June 7. The sheep were sick last night, and many of them are still far from well, hardly able to leave camp, coughing, groaning, looking wretched and pitiful, all from eating the leaves of the blessed azalea. So at least say the shepherd and the Don. Having had but little grass since they left the plains, they are starving, and so eat anything green they can get. “Sheep men” call azalea “sheep-poison,” and wonder what the Creator was thinking about when he made it,—so desperately does sheep business blind and degrade, though supposed to have a refining influence in the good old days we read of. The California sheep owner is in haste to get rich, and often does, now that pasturage costs nothing, while the climate is so favorable that no winter food supply, shelter-pens, or barns are required. Therefore large flocks may be kept at slight expense, and large profits realized, the money invested doubling, it is claimed, every other year. This quickly acquired wealth usually creates desire for more. Then indeed the wool[Pg 23] is drawn close down over the poor fellow’s eyes, dimming or shutting out almost everything worth seeing.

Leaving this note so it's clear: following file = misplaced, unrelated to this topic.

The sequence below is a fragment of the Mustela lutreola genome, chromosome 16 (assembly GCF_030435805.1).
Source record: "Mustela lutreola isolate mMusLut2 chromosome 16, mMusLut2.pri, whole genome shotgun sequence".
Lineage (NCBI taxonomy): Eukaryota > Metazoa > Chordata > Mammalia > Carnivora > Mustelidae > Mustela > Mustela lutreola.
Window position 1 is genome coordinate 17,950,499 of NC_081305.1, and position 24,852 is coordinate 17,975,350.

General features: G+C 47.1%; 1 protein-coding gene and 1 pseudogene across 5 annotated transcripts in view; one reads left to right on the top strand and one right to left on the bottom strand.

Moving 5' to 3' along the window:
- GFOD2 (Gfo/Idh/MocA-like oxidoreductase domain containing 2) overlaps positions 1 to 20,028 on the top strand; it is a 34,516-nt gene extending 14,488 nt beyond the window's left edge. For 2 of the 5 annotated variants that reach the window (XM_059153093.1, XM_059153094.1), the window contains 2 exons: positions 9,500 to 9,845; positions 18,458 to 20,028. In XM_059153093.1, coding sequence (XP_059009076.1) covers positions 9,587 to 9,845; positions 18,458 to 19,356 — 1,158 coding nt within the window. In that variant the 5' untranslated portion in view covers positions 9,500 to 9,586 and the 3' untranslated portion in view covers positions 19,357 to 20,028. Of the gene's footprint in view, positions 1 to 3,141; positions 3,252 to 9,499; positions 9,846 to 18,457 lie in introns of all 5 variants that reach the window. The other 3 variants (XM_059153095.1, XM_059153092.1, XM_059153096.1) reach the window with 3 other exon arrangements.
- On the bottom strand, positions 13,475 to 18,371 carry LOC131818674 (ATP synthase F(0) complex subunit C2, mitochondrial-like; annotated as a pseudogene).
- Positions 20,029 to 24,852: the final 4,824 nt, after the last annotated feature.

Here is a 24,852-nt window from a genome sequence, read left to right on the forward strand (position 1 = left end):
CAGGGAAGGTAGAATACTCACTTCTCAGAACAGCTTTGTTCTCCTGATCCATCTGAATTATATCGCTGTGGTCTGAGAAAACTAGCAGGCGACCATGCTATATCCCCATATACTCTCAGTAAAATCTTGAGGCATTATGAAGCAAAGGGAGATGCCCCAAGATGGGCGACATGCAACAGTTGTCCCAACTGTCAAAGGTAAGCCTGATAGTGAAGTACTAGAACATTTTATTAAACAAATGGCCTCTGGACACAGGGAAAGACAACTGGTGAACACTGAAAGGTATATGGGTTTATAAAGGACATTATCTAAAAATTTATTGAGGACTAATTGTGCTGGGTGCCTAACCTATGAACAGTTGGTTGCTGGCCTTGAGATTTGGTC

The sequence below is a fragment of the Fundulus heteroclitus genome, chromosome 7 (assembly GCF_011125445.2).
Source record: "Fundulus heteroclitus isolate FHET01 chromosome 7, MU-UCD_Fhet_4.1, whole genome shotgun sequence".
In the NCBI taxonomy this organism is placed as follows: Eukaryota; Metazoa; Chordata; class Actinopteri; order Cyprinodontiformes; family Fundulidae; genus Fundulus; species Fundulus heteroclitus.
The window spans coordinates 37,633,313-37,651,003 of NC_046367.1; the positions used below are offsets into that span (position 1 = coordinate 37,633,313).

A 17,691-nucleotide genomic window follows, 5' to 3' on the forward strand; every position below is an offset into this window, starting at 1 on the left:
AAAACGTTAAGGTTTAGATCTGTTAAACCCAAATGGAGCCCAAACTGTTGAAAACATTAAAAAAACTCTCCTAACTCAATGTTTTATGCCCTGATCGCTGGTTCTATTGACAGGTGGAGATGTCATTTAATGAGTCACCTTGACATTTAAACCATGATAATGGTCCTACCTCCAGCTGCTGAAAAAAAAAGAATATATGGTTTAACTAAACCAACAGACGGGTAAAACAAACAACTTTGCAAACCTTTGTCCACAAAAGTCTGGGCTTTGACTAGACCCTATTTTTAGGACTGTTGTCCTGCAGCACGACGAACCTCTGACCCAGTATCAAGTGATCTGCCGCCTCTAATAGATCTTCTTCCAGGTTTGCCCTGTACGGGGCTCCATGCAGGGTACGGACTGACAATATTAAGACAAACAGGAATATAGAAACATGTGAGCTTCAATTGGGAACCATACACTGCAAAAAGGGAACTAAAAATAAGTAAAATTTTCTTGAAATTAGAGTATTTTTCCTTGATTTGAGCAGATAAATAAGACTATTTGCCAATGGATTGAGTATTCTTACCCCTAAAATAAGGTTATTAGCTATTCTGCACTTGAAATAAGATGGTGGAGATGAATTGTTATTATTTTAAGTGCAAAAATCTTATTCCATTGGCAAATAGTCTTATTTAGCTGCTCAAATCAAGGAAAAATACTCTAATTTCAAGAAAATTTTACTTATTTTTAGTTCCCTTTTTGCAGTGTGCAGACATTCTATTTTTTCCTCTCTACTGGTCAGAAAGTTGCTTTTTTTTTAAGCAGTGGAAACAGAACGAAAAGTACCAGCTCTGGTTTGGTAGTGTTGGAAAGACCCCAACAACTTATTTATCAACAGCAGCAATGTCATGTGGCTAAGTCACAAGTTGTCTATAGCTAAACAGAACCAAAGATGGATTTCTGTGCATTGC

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I was glad to hear that the high snow made a stay in the Yosemite region necessary, for I am anxious to see as much of it as possible. What fine times I shall have sketching, studying plants and rocks, and scrambling about the brink of the great valley alone, out of sight and sound of camp!Supper was announced by the call, “Grub!” Each with a tin plate helped himself direct from the pots and pans while chatting about such camp studies as sheep-feed, mines, coyotes, bears, or adventures during the memorable gold days of pay dirt. The Indian kept in the background, saying never a word, as if he belonged to another species. The meal finished, the dogs were fed, the smokers smoked by the fire, and under the influences of fullness and tobacco the calm that settled on their faces seemed almost divine, something like the mellow meditative glow portrayed on the countenances of saints. Then suddenly, as if awakening from a dream, each with a sigh or a grunt[Pg 11] knocked the ashes out of his pipe, yawned, gazed at the fire a few moments, said, “Well, I believe I’ll turn in,” and straightway vanished beneath his blankets. The fire smouldered and flickered an hour or two longer; the stars shone brighter; coons, coyotes, and owls stirred the silence here and there, while crickets and hylas made a cheerful, continuous music, so fitting and full that it seemed a part of the very body of the night. The only discordance came from a snoring sleeper, and the coughing sheep with dust in their throats. In the starlight the flock looked like a big gray blanket.